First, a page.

Relive Irish misery and Japanese joy in reverse. Last year provided a fascinating study in how everything can go wrong when a sports team is unequipped to handle the psychological rigours of life on the mountain top.
Japan's victory can be traced back to a February morning in leafy Surrey where Japan coaches Jamie Joseph and Tony Brown stood alongside Eddie Jones at Pennyhill Park, gratefully devouring the English game plan that would expose Joe Schmidt's Ireland.
England’s destructive display in Dublin a few days later was the beginning of a tortuous downward spiral that became the sixth and final year of Schmidt’s ground breaking watch over Irish rugby.
Afterwards, amidst a transcendent night for the host nation, Joseph entered the media room to further twist the knife.
“We’ve been preparing for this game for a hell of a lot longer than the Irish have,” said the Kiwi. “I said to the players: ‘We’ve been focusing on today basically for the last year and probably subconsciously for the last three years, and Ireland have been thinking about us since Monday.’”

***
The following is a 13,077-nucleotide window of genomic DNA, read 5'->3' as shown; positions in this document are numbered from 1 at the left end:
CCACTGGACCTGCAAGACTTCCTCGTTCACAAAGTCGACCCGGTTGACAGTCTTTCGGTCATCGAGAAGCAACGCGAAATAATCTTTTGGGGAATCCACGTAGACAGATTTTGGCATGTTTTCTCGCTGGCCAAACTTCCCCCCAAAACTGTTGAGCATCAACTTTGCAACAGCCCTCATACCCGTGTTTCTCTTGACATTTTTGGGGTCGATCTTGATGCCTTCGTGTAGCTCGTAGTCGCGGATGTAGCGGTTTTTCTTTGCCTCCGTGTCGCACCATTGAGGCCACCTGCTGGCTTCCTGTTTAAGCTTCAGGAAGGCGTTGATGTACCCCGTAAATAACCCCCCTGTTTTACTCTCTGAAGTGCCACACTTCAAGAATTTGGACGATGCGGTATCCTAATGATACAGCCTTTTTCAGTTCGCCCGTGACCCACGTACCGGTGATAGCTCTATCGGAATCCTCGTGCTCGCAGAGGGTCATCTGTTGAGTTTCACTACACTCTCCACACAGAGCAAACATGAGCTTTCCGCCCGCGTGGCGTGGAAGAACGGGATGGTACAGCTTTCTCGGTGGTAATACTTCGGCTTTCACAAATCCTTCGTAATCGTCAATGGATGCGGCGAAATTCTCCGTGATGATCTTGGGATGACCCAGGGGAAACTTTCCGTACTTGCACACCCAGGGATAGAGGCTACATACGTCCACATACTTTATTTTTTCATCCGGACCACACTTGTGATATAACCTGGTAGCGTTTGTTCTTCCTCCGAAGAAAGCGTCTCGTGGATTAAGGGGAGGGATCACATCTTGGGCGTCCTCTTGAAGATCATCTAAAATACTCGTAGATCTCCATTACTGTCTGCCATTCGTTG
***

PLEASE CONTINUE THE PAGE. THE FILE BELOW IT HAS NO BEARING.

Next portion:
Eventually the cliché will catch you cold. The Ireland camp fed the press the same line ad nauseam. Everyone knows the ‘one game at a time’ mantra is a straight bat, a boring answer to avoid controversy, but Joseph allowed the platitude to get lost in translation and flipped it into a motivational tool.
“When we got ahead the Irish tried to take us on physically and I think emotionally we were prepared for that,” he added, telling no word of a lie.